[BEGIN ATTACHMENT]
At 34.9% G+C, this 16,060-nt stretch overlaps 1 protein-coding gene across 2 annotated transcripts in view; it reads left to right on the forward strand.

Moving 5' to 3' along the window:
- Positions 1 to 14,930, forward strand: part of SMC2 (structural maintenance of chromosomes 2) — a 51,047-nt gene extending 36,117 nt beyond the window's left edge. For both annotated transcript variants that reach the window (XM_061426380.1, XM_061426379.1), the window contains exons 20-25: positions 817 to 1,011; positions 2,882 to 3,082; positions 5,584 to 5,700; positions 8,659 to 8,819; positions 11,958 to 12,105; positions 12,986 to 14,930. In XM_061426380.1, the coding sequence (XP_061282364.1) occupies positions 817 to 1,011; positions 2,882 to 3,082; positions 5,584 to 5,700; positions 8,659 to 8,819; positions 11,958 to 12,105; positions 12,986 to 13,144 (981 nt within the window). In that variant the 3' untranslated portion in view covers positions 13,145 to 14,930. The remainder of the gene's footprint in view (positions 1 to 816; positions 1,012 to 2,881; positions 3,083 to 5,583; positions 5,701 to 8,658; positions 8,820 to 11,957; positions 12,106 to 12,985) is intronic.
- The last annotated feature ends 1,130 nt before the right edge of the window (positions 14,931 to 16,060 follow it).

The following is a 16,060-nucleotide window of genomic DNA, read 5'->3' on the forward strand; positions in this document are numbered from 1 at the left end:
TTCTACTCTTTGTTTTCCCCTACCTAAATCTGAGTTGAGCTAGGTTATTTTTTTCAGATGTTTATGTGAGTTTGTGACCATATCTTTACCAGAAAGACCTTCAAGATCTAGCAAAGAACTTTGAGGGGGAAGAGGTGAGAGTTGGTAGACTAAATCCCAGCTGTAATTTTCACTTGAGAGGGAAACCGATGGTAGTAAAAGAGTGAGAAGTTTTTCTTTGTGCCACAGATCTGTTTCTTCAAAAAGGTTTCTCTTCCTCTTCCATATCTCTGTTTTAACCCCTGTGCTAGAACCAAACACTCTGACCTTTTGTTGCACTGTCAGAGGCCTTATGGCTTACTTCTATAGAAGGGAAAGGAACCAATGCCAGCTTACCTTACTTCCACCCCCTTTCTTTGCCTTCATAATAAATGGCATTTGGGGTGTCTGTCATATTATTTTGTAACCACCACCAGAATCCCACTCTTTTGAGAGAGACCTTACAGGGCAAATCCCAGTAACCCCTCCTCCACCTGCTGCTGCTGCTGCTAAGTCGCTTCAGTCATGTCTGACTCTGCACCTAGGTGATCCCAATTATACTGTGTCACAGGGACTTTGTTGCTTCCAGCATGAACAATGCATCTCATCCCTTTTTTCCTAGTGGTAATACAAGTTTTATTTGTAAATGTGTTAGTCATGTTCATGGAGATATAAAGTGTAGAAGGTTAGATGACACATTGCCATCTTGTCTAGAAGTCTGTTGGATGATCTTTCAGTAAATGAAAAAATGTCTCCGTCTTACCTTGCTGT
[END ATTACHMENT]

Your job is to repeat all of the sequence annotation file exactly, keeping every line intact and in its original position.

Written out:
At 34.9% G+C, this 16,060-nt stretch overlaps 1 protein-coding gene across 2 annotated transcripts in view; it reads left to right on the forward strand.

Moving 5' to 3' along the window:
- Positions 1 to 14,930, forward strand: part of SMC2 (structural maintenance of chromosomes 2) — a 51,047-nt gene extending 36,117 nt beyond the window's left edge. For both annotated transcript variants that reach the window (XM_061426380.1, XM_061426379.1), the window contains exons 20-25: positions 817 to 1,011; positions 2,882 to 3,082; positions 5,584 to 5,700; positions 8,659 to 8,819; positions 11,958 to 12,105; positions 12,986 to 14,930. In XM_061426380.1, the coding sequence (XP_061282364.1) occupies positions 817 to 1,011; positions 2,882 to 3,082; positions 5,584 to 5,700; positions 8,659 to 8,819; positions 11,958 to 12,105; positions 12,986 to 13,144 (981 nt within the window). In that variant the 3' untranslated portion in view covers positions 13,145 to 14,930. The remainder of the gene's footprint in view (positions 1 to 816; positions 1,012 to 2,881; positions 3,083 to 5,583; positions 5,701 to 8,658; positions 8,820 to 11,957; positions 12,106 to 12,985) is intronic.
- The last annotated feature ends 1,130 nt before the right edge of the window (positions 14,931 to 16,060 follow it).

The following is a 16,060-nucleotide window of genomic DNA, read 5'->3' on the forward strand; positions in this document are numbered from 1 at the left end:
TTCTACTCTTTGTTTTCCCCTACCTAAATCTGAGTTGAGCTAGGTTATTTTTTTCAGATGTTTATGTGAGTTTGTGACCATATCTTTACCAGAAAGACCTTCAAGATCTAGCAAAGAACTTTGAGGGGGAAGAGGTGAGAGTTGGTAGACTAAATCCCAGCTGTAATTTTCACTTGAGAGGGAAACCGATGGTAGTAAAAGAGTGAGAAGTTTTTCTTTGTGCCACAGATCTGTTTCTTCAAAAAGGTTTCTCTTCCTCTTCCATATCTCTGTTTTAACCCCTGTGCTAGAACCAAACACTCTGACCTTTTGTTGCACTGTCAGAGGCCTTATGGCTTACTTCTATAGAAGGGAAAGGAACCAATGCCAGCTTACCTTACTTCCACCCCCTTTCTTTGCCTTCATAATAAATGGCATTTGGGGTGTCTGTCATATTATTTTGTAACCACCACCAGAATCCCACTCTTTTGAGAGAGACCTTACAGGGCAAATCCCAGTAACCCCTCCTCCACCTGCTGCTGCTGCTGCTAAGTCGCTTCAGTCATGTCTGACTCTGCACCTAGGTGATCCCAATTATACTGTGTCACAGGGACTTTGTTGCTTCCAGCATGAACAATGCATCTCATCCCTTTTTTCCTAGTGGTAATACAAGTTTTATTTGTAAATGTGTTAGTCATGTTCATGGAGATATAAAGTGTAGAAGGTTAGATGACACATTGCCATCTTGTCTAGAAGTCTGTTGGATGATCTTTCAGTAAATGAAAAAATGTCTCCGTCTTACCTTGCTGT